The new borrowing approvals in the past four months granted to the Nigerian government by the Senate will raise Nigeria debt stock to about N40.19 trillion.
Debt per capita is calculated as the total public debt of a country divided by the country’s population.
Nigeria’s population is estimated to be 209 million, according to the World Poverty Clock.
Data from the Debt Management Office (DMO) indicated that Africa’s biggest economy’s debt increased to N33.1 trillion in March 2021, from N32.91 trillion in December 2020.
This means Nigeria grew its debt burden by N191 billion in the first three months of the year.
However, fresh dollar and euro-denominated borrowing approvals granted to the President Muhammadu Buhari since April this year is equivalent to N7 trillion.
Breakdown Of New External Loan Approvals
In April this year, the Senate approved foreign loans of $1.5 billion (about N571.5billion) and €995 million (about N528.4billion) which amount to N1.1trillion for the federal government.
The federal government said the loans will be used to execute priority projects and support state governments in stimulating their economy, adversely hit by the COVID-19 pandemic.
In the first week in July, the National Assembly approved the borrowing $6.1 billion loan request, which is equivalent to about N2.343 trillion.
The loan, according to Buhari, will be raised from multilateral and bilateral tenders as well as the international capital market and will be used to part-finance the deficit in the 2021 budget.
The president had said the loan will be used to fund projects from priority sectors of the economy such as power, transportation, agriculture and rural development, education, health, provision of counterpart funding for multilateral and bilateral projects, defence and water resources.”
Just last week, the National Assembly approved another $8.3 billion and plus €490 from external sources.
Buhari stated that the loans will be used for the financing of projects across the six geo-political zones of the country.
“The listed projects form part of the 2018-2020 External Borrowing Plan covered both the Federal and States Governments’ Projects and are geared towards the realization of the Nigerian Economic Sustainability Plan that cut across key sectors such as Infrastructure, Health, Agriculture and Food Security, Energy, Education, and Human Capital Development and COVID-19 Response efforts,” the president said in a letter.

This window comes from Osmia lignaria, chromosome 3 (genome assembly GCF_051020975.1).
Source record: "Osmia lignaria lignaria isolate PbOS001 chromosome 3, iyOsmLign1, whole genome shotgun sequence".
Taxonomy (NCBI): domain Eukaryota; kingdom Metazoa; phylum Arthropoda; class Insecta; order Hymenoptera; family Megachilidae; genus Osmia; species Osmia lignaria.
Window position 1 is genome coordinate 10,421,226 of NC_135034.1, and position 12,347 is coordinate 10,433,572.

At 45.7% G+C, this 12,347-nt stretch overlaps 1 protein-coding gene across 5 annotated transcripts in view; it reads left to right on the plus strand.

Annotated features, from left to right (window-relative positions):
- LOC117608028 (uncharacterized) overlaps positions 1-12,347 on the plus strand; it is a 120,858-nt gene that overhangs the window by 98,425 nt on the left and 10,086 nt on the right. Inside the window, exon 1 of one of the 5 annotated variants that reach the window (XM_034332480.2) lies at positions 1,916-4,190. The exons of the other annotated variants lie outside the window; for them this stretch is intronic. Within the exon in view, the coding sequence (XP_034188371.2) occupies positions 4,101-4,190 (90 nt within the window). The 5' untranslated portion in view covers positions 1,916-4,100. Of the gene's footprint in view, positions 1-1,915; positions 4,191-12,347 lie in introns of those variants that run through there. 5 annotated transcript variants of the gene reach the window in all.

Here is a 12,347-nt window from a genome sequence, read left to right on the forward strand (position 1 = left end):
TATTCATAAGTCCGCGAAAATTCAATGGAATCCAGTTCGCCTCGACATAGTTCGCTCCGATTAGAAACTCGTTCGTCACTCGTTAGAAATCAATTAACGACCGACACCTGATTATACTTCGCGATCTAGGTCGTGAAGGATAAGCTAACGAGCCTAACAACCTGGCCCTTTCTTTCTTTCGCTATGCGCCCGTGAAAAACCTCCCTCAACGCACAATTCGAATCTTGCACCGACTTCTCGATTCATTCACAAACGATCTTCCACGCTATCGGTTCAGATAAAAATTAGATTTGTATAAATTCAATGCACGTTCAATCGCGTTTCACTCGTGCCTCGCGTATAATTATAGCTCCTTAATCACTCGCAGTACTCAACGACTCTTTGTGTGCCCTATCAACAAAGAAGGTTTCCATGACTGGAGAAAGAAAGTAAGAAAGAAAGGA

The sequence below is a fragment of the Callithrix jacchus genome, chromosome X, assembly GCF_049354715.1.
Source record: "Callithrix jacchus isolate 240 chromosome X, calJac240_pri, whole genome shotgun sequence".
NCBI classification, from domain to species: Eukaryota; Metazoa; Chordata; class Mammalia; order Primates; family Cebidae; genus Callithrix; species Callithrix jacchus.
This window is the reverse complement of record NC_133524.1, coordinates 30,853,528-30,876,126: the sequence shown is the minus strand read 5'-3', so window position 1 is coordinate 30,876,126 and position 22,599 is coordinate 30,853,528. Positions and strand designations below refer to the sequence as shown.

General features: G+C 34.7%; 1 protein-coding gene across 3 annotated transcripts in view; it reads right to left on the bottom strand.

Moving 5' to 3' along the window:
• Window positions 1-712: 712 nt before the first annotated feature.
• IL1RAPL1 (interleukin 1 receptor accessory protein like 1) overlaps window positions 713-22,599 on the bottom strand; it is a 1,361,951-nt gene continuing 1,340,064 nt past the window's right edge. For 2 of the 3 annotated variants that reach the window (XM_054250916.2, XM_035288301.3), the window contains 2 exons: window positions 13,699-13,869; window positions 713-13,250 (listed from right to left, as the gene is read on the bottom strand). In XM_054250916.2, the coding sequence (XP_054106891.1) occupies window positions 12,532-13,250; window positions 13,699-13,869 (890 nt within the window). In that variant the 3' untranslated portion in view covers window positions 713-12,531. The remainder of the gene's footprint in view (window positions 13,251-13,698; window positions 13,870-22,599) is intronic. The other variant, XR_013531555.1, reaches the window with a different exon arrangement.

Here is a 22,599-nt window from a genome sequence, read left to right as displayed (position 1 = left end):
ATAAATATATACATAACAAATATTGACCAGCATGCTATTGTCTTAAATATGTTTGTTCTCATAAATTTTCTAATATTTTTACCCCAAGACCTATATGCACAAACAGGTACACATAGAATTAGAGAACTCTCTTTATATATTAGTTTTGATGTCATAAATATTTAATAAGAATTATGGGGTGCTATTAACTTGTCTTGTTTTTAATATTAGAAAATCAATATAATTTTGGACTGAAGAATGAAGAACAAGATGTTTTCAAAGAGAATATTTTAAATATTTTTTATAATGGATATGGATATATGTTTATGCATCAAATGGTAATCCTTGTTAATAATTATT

“A summary of some key projects in each of the six geo-political zones and a summary on the expected impacts on the socio-economic development of each of the six geo-political zones.”
We Need To Protest Publicly Against Rising Debts – Economist
A professor of economics at the Olabisi Onabanjo University (OOU) , Ago-Iwoye, Ogun State, Sheriffdeen Tella, while speaking with BizWatch Nigeria on Sunday expressed worry over the external loans being borrowed by the Nigerian government.
According to him, Nigerians need to organize a public protest against the borrowing spree of the federal government which had been become unsustainable.
He stated the huge debt that had been incurred by the government will jeopardise the revenue-generating potential of the government and the future of young Nigerians.
Tella said the revenue generated by the government was not sufficient to meet its expenditure and also service debt.
He advised the government to focus on creating wealth rather than borrowing.
“If they need money badly, they should borrow domestically,” he added.
Halt Borrowing Now, Moghalu Advises
A presidential aspirant, Prof. Kingsley Moghalu, has has advised the Nigerian Government to put an end to the constant borrowing to finance the government expenses.
In a statement recently, he said the former Central Bank of Nigeria (CBN) deputy governor said the huge debt is exposing the country to a possible future debt peonage, considering that external debt by 2015 was $10.31 billion and in six years, has doubled with the possibility that it would still go up by 2023.
Moghalu described the debt burden as unprecedented, unsustainable and alarming.
He said, “The total outstanding public debt stock increased by 173per cent in the same period, from N12.11 trillion to N33.10 trillion.
“On the average, over N3.6 trillion is being added to the public debt yearly. This massive borrowing and the infrastructure investment that has been used to justify it, have grossly under-performed.”